There are just so many cultural events going on in Ireland over the May Bank Holiday weekend that it can be a bit of a head-spin deciding what to opt for. Roots music gatherings, literature festivals, classical recitals, a chamber music festival, traditional Irish folk festivals, lighthouse visits, theatre festivals and gigs galore, all vie for the punters’ hard-earned coin. Happily, The Irish Times always weighs in each year in with a comprehensive guide to the best of the cultural action. Its Pick of the Weekend for 2017 was the Bray Jazz Festival, with the paper’s Cormac Larkin citing BJF’s “consistently high quality, artistically credible line-ups.”
The recognition is a real feather in the cap of BJF’s George and Dorothy Jacob—who have been running BJF since 2000 through good times and challenging times—and will hopefully serve to shore up funding/sponsors for the foreseeable future, as well as act as a magnet to attract even more top class acts to this excellent festival.
Quality and artistic credibility were, as ever, hallmarks of eighteenth edition of the festival, which saw memorable headlining concerts from Lionel Loueke, Beats & Pieces Big Band and The Necks. The strong supporting cast included The Firebirds, Pilgrim and Malin Wättring Quartet.
Folk and roots music was well represented by the Carnatic music of the Shantala Subramanyam Trio, the Baltic folk colors of Estonian fiddler/singer Maarja Nuut and the irrepressible Norwegian accordionist Stian Carstensen.
Free gigs abounded too, with the best of Ireland’s jazz, funk R&B bands packing out the bars along the Wicklow Wolf Jazz Trail, and contributing to a vibrant, fun-packed weekend of great music.
Bringing The Fire: Jazz Workshop
Stefan Pasborg is the driving force behind The Firebirds, a unique trio whose eponymous debut album took the music of Igor Stravinsky and Aram Khachaturian and injected voltage and serious grooves. To a small but engaged audience in The Well, keyboardist Anders Filipsen, saxophonist/clarinetist Anders Banke and Pasborg talked about their formative musical influences, the nuts and bolts of The Firebirds’ chemistry and their approach to arranging such iconic classical music and weaving in improvisations.
The chat was punctuated by the trio’s arrangement of Danish composer Carl Nielsen’s “Oriental Festive March,” a recorded excerpt from Stravinsky’s Rite of Spring—you could imagine John Williams listening to this as he composed the ominous music to Jaws—and The Firebirds’ own, highly personal arrangement of the same. “When you want to work with arranging other people’s music,” said Filipsen, “you have to find this really fragile balance between putting yourself in the music and respecting the original music.”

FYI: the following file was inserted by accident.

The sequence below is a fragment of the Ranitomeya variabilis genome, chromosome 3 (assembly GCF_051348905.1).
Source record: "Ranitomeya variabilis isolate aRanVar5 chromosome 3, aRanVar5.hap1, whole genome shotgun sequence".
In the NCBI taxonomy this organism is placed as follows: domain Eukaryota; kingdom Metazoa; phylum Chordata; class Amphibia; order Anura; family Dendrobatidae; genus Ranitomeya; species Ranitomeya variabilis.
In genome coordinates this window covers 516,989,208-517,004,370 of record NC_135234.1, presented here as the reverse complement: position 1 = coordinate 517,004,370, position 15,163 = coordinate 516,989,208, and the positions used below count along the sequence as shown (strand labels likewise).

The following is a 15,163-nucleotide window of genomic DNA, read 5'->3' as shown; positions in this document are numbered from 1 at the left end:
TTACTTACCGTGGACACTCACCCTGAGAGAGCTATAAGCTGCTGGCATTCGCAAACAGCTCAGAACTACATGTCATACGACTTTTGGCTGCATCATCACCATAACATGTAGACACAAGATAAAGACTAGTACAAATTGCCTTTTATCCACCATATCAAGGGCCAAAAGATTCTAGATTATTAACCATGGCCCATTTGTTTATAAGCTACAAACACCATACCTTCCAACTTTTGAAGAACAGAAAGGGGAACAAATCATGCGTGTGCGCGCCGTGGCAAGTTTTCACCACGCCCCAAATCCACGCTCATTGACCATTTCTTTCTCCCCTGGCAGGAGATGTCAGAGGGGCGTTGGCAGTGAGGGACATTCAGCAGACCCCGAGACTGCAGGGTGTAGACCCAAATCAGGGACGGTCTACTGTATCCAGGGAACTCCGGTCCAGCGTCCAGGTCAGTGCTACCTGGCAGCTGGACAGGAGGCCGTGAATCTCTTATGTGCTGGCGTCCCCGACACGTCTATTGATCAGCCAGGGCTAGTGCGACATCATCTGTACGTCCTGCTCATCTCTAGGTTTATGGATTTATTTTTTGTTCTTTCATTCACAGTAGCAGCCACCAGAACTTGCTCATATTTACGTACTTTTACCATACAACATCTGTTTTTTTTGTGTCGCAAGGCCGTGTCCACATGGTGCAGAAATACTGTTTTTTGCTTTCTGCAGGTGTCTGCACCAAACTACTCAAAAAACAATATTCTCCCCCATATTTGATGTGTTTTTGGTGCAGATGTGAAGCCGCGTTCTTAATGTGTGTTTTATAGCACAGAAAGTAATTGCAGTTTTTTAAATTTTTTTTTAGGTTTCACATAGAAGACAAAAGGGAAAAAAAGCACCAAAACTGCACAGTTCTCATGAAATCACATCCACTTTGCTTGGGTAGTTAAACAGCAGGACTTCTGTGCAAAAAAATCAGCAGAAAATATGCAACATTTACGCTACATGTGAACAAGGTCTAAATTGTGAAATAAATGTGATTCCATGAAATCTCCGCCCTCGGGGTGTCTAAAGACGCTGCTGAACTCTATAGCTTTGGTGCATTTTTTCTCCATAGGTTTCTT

The three musicians gave fascinating insight into the forces behind Stravinsky’s ground-breaking music—the violence of the arrival of spring in Russia—and the primitive rhythmic functions that connect Stravinsky and The Firebirds. Explanations of Bach’s harmonics—and the challenge of escaping his influence—playing with time, and the trio’s approaches to improvisation would have appealed to musicians but were pitched at a level that was easily accessible to general music fans. The workshop also whetted the appetite for The Firebird’s evening concert.
These workshops have been part of Bray Jazz for a number of years now and are an important part of the festival’s fabric. More workshops on the other days, or Q&A sessions with some of the musicians, would be a welcome addition to future programs.
Button accordionist Stian Carstensen was making a welcome return to Bray, three years after a memorable concert at The Mermaid Arts Centre with Iain Ballamy in the occasional duo The Little Radio. That Music Network-promoted concert was outside the Bray Jazz Festival, but wherever Carstensen pitches up, and in whatever guise, a festive air, bristling with virtuosity and left-field humour, permeates his performances; this solo show at Bray’s Town Hall was no exception.
Carstensen opened with a church-inspired arrangement of 16th century piece by Henry VIII’s composer of songs for pheasant hunting -“a narrow field,” Carstensen observed. The accordionist’s repertoire, by comparison, spanned the centuries and made no distinction between so-called art music and more popular themes. A swaggering version of Felix Arndt’s 1915 novelty ragtime number “Nola,” a breathless “Tea for Two” and heady Gypsy wedding music from Bulgaria and Romania were all grist to Carstensen mill.